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Overall, the new DLC injects new vigor in the game. Thanks to it I’ve gone back to playing Warhammer: Vermintide 2 regularly and so have some of my friends. The fact that I still grind day in and day out so long after completing the main stories is both a testament to the game’s strength and the DLC’s additions.

If you can afford to buy the DLC, I highly recommend it, and even if you can’t, I suggest going back to Warhammer: Vermintide 2 to check on the free updates. I guarantee you’ll get hooked back.

Stellaris: Distant Stars

Reviewing a Paradox Interactive game is a tricky job. Within a year or two the game receives patches, new expansions and downloadable content, changing it completely. For long time Paradox Interactive customers such as myself, the base game is viewed as merely a foundation upon which the company will often build upon. Examples of this abound with Crusader Kings II, Europa Universalis IV and Hearts of Iron IV. Stellaris is no exception and while the base game is solid and fun, thanks to expansions such as Utopia and Apocalypse, it has changed considerably. Now Distant Stars comes along to add another layer to the foundation.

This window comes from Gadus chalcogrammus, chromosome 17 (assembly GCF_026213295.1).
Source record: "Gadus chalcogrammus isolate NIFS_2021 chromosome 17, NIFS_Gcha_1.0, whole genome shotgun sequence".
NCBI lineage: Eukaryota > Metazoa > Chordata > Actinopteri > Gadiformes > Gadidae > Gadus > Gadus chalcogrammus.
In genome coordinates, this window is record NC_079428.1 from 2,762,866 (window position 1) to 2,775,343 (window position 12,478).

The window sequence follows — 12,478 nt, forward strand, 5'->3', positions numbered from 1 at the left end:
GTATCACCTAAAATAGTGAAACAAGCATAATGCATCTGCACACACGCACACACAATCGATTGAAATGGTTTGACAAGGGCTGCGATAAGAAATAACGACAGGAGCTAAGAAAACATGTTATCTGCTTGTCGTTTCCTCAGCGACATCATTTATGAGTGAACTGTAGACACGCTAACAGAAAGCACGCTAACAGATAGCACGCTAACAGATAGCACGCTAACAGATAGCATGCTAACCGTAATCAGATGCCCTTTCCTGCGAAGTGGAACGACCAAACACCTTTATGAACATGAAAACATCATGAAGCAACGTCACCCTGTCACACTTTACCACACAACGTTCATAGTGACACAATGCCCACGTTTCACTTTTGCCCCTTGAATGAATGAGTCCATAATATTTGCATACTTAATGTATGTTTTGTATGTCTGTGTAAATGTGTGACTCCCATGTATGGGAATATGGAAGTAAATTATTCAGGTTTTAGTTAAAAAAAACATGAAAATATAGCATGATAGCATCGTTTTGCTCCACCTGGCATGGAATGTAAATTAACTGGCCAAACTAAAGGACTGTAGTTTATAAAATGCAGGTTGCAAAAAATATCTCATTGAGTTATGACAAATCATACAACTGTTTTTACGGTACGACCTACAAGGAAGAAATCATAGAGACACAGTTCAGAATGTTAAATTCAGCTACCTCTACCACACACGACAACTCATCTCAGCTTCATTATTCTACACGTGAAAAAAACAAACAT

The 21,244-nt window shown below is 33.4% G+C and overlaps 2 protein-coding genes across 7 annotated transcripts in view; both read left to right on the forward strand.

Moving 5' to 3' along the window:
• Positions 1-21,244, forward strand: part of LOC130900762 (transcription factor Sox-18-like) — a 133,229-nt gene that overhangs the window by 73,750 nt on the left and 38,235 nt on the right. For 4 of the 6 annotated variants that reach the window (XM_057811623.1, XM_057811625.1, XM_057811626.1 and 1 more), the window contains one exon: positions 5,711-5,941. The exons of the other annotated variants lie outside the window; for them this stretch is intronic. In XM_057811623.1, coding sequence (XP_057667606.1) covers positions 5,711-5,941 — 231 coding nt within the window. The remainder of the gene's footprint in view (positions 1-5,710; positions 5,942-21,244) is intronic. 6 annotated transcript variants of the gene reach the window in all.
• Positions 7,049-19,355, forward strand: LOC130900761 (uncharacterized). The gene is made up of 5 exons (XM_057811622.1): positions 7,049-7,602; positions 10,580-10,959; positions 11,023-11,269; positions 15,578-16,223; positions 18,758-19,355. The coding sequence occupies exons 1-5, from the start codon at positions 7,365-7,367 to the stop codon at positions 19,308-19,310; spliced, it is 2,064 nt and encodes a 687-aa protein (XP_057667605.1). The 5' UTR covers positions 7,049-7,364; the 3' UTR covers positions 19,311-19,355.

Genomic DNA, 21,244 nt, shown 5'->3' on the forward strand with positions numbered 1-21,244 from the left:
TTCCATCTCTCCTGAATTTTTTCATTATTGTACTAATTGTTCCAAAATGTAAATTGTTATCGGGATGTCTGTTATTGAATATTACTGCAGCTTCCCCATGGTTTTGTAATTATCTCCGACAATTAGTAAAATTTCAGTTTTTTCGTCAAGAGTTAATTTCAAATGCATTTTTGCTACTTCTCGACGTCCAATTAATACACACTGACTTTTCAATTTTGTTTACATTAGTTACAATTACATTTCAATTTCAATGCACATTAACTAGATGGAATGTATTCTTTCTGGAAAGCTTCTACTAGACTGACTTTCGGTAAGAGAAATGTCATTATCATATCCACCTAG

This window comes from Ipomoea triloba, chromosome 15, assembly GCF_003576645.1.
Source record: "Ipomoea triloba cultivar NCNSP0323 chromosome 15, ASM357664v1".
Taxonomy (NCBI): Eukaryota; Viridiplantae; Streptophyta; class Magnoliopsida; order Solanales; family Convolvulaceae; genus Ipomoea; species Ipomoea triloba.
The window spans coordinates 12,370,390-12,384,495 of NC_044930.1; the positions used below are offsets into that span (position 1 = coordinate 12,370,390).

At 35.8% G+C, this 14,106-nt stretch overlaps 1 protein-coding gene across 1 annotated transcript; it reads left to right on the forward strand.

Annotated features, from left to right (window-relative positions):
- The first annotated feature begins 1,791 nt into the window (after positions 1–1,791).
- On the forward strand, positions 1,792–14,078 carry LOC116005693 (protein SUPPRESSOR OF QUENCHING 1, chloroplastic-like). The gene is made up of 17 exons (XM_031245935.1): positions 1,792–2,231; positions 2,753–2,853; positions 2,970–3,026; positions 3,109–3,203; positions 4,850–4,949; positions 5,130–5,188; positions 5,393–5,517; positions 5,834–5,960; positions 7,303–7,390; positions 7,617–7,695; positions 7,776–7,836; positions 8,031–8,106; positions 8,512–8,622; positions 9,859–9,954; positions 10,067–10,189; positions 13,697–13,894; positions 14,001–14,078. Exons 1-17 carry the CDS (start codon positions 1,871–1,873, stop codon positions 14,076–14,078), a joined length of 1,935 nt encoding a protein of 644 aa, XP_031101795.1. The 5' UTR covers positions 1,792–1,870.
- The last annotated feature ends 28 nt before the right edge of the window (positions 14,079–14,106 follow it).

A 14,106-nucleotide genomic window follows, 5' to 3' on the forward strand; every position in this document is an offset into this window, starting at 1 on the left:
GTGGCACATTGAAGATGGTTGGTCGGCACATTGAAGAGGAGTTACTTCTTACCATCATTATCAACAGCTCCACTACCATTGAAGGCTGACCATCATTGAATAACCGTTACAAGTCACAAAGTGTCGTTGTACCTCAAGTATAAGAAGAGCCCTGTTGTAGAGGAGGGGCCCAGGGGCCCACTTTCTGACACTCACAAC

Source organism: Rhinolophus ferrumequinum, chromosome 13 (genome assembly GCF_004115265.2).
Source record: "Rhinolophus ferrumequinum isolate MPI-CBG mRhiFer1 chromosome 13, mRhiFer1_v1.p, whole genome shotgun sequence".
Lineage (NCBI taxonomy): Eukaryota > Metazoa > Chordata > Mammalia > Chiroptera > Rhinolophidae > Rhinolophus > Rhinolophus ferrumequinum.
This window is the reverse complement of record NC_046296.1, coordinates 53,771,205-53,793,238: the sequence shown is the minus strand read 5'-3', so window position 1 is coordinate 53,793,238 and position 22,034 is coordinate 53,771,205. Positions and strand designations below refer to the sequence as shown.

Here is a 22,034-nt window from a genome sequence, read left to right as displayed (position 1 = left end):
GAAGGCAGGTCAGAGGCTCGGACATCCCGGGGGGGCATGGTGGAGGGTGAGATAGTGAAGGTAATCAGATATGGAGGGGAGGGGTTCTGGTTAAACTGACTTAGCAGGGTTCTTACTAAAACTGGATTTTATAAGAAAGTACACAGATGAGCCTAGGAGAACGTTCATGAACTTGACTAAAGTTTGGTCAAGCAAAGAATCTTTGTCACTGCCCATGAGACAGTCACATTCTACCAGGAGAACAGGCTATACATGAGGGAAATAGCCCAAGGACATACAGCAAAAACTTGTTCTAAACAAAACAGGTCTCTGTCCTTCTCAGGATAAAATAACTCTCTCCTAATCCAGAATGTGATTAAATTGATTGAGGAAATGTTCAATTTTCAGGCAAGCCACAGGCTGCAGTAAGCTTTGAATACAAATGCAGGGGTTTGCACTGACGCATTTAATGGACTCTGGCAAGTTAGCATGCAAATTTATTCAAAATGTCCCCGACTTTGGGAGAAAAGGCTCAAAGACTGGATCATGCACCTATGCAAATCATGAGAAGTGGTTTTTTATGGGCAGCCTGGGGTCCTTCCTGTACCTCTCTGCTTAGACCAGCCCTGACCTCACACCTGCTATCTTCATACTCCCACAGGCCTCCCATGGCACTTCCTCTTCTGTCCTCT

Being a downloadable content pack, Distant Stars adds a lot to the game. Rather than breakdown every addition, I want to focus on what I view as the main selling points of the pack. Otherwise I’d just be parroting the change log. First and foremost, Distant Stars adds a whole slew of events to the game. Stellaris already had a large number of events which gave life to its randomly generated galaxy. Distant Stars adds even more, prolonging the exploration phase and giving players who focus on it further benefits. Some of the new events have quest chains and consequences which I’d rather not spoil in the review. Suffice to say they are all interesting and quite surprising at points.

Another noticeable change brought by the content pack is for anomalies. Before, anomalies would be ranked on a 1 to 5 scale and could be failed, leading to some catastrophic events (and dead scientists). With Distant Stars, anomalies rating scale was doubled, reaching to 10. Furthermore, scientists can no longer fail anomalies, turning the ranking into as a multiplayer which increases research time. The balance of risk versus reward is still maintained though as the multiplayer can really stack up. Occupying a single scientist in an exploration vessel for upwards of two years to research an anomaly is a waste of resources, especially in the early game where every exploration ship counts.